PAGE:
Bellingham Invite 2019: Tournament Recap (Women’s)

An early look at top Northwest teams.

UBC's Michelle Ling pivots with the disc at 2018 Stanford Invite.
UBC’s Michelle Ling pivots with the disc at the 2018 Stanford Invite. Photo: Rodney Chen —

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The Bellingham Invite is the traditional finale of the preseason for top Northwest Women’s teams, as they gather on the campus of Western Washington University to work out the kinks before diving into the regular season. This year, the field featured #6 British Columbia Thunderbirds, #7 Oregon Fugue, #12 WWU Chaos, #25 Whitman Sweets and unranked Victoria Vixens competing in a one-day round-robin. Notably missing was #16 Washington Element that passed up Bellingham in favor of preparing for the Santa Barbara Invite.

The day started off near 40 with a nipping breeze, but the wind eased and the sun came out making conditions balmy by afternoon before cooling again into the evening. Teams took advantage of the unsanctioned event, and they all played open lines, providing lots of reps for their rookies against strong competition.

British Colombia (4-0) went undefeated to repeat as Bellingham Invite Champions. The most highly anticipated match-up of the tourney was their third round game vs Oregon. UBC took advantage of some sloppy Oregon play to quickly go up a few breaks and extended their lead to 10-5 by the time hard cap hit. Ellen Au-Yeung played relatively sparingly, as did Janelle Siwa, while their fellow fifth year Naomi Morcilla was absent. There was clearly a new look to the Thunderbirds, as many of their most impactful players from 2018 exhausted their eligibility.

In their place, UBC has a big crop of rookies, many from Team Canada and the rich Vancouver youth scene. The standout was Crystal Han, who was consistently effective downfield and made the play of the tournament, laying out in the far endzone while toeing the sideline for the goal to seal half. Many other rookies had solid debuts, but more notable were last year’s underclassmen taking on much bigger roles. Monica Hsu, Samantha Roche, Denise Su, and Akaya Blair all stepped up to take many of the backfield touches for UBC. Like years past, UBC’s strengths are depth and speed. One of their favorite ploys was for cutters to make hard in-cuts and, if those were defended, streak deep. Handlers didn’t hesitate to put up floaters, trusting their teammates to put on the jets and chase the disc down.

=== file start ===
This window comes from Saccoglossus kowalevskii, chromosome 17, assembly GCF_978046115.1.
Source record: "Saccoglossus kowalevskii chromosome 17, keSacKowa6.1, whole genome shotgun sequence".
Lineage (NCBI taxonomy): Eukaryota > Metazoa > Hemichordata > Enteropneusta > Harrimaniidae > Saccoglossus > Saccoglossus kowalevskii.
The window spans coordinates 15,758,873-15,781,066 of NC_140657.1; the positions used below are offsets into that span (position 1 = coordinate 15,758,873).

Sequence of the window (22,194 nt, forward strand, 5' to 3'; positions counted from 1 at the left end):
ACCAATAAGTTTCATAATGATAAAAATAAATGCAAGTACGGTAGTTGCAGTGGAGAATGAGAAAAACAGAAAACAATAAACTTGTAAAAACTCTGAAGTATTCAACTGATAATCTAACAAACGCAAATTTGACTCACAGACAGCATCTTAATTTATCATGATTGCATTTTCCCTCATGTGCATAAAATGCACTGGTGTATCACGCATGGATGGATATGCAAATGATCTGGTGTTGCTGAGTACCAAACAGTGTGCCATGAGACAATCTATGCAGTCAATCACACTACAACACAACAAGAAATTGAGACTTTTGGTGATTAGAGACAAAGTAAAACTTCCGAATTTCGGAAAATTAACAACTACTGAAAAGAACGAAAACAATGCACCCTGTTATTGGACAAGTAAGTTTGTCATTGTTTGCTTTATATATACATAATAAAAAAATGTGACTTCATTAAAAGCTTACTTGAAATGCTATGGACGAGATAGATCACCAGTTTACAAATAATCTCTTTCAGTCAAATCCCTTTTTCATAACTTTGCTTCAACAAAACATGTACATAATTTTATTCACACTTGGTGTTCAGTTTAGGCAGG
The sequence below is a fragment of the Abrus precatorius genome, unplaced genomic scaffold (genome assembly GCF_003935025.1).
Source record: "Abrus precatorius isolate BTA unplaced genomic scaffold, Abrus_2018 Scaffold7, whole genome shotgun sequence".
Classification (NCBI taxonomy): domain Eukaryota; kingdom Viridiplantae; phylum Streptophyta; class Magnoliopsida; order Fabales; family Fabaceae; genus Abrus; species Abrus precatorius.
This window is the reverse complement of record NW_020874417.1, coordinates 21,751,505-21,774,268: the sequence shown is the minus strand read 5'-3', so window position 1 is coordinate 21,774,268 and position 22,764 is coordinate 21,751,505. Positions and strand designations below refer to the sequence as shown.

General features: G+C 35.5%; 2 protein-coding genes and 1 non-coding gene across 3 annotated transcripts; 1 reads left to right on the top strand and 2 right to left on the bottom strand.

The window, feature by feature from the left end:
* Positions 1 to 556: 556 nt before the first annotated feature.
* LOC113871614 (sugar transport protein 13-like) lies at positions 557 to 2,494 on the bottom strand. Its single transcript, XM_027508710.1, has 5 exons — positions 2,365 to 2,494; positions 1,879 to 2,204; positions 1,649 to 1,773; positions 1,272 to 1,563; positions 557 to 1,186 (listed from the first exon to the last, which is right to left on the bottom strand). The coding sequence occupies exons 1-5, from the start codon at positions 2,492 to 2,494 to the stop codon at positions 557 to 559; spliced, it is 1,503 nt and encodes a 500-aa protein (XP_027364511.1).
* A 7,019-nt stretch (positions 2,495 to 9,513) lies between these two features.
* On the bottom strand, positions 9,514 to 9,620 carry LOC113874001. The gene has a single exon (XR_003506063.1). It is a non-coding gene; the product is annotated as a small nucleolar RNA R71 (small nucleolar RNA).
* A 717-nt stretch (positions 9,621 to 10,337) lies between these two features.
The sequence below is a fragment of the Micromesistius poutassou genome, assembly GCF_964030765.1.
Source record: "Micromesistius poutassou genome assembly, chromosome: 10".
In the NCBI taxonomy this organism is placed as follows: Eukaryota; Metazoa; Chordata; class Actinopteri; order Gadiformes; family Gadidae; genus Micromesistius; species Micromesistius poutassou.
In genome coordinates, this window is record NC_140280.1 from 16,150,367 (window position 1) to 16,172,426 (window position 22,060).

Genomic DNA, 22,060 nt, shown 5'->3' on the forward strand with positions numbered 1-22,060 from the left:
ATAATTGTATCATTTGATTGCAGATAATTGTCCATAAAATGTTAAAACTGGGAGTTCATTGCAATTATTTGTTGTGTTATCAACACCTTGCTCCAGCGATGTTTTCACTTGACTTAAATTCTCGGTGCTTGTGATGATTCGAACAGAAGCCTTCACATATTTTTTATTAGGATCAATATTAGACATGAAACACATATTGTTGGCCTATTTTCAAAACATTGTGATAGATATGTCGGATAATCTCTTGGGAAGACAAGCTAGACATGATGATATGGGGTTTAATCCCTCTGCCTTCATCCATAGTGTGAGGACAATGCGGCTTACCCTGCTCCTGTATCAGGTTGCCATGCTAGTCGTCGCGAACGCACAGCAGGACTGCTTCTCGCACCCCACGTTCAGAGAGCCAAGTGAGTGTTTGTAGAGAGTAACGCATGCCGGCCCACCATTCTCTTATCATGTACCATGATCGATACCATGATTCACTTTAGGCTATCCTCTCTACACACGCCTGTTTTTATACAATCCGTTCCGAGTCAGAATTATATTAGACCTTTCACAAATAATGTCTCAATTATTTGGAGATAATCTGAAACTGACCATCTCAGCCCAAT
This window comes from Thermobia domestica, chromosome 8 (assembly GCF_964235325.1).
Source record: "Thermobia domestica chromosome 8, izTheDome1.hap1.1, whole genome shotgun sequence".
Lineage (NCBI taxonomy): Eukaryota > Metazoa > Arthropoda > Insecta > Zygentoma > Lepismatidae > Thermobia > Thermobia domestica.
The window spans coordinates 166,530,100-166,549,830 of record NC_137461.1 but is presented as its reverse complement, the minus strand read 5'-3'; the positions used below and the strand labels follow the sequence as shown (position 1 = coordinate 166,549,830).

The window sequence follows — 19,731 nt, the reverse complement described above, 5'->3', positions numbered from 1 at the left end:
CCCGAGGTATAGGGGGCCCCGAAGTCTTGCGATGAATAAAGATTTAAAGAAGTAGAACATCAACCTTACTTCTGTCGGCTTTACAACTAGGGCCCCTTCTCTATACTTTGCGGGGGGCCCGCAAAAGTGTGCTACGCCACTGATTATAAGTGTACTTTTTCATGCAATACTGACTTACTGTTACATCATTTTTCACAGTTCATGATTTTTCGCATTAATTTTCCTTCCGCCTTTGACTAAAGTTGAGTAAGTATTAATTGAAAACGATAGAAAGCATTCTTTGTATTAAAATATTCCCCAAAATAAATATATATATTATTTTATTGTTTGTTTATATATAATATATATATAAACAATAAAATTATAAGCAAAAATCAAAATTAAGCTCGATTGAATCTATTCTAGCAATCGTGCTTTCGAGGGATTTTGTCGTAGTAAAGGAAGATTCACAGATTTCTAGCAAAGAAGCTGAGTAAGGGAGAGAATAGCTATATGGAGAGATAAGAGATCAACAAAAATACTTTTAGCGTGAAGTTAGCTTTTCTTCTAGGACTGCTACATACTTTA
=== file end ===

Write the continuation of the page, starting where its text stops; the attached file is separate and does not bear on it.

Oregon (3-1) ended up in second place, dominating Whitman and Victoria, while holding on versus Western Washington in the showcase game to win 11-10 in hard cap after being up 8-4 at half. As expected, Ella Hansen, Morgan Caldwell, Maddie Boyle, and Rachel Hess played key roles. However, Kaiyana Petrus and Emily Fagan were sidelined. As with UBC, last year’s newer players have stepped into larger roles. Natalie Clifton was often a primary look downfield, while Amy Turner and Shea Davis got lots of touches in the midfield and Takisha Tarvin was a decisive cutter and launched a few hucks of her own. The most notable rookie for Oregon was Evelyn Reding, who made some big plays on defense, but she and the other rookies appeared to still be working on syncing with the Fugue offense.

Western Washington (2-2) looks like a strong contender this year, returning a deep team led by Samiya Ismail and Maddie Gilbert. Their most impressive game was versus UBC in round four. After giving up a break to open the game, they broke back and traded holds to lead 7-6. At 7-7, each team had several chances to score, but UBC finally broke and extended their lead to 9-7 with a hold out of half. However, Chaos broke to tie the game at 10 before UBC held and broke to clinch the Bellingham championship 12-10. The breakout player for Chaos was senior Macy Schelbert, who made numerous big plays downfield (both layouts and skies) while also looking solid in the backfield. Also stepping up were juniors Eleanor Heberlein and Riley Taur, along with sophomore Vail Dark (who enjoyed the biggest cheering section…”Hail Vail!”).

Whitman (1-3) certainly has a new look this year, featuring 13 rookies. With their juniors just returning to ultimate after spending the fall abroad, Whitman was still clearly figuring out how to work together on offense. But even against the top teams, Whitman’s pressure defense generated multiple turns. Versus the top three they had trouble converting their D-line chances, but they put it together versus Victoria, dominating to the tune of 15-4. Notable among their rookies, Kaia Roast was reminiscent of the second coming of Margo Heffron—a six foot handler with picture-book throws. The other rookie standout was Mira Anderberg, who complemented Roast in the backfield with strong upline moves. Those two rookies in the backfield, alongside Hannah Filley and Akane Kleinkopf, allowed Chloe Caruthers-Liske to move downfield alongside Mackenzie Timbel, while Liv Amorosi was sidelined recovery from knee surgery.

With new coaches and lots of new players, Victoria seemed outmatched. They battled hard but had trouble maintaining the offensive consistency needed to score via the strong defenses of the rest of the field. It will be interesting to see how they develop over the course of the season.

  1. Scott Dunham

    Scott Dunham (also known as @Hallies_Dad) is a professor of Electrical Engineering at the University of Washington in Seattle. He recalls playing a game that resembled ultimate on the Stanford CroMem lawn in the early 80's and took it up again around 2001 after moving to Seattle. These days, he plays pick-up around town and cheers on his daughter's teams (and those of her former teammates)

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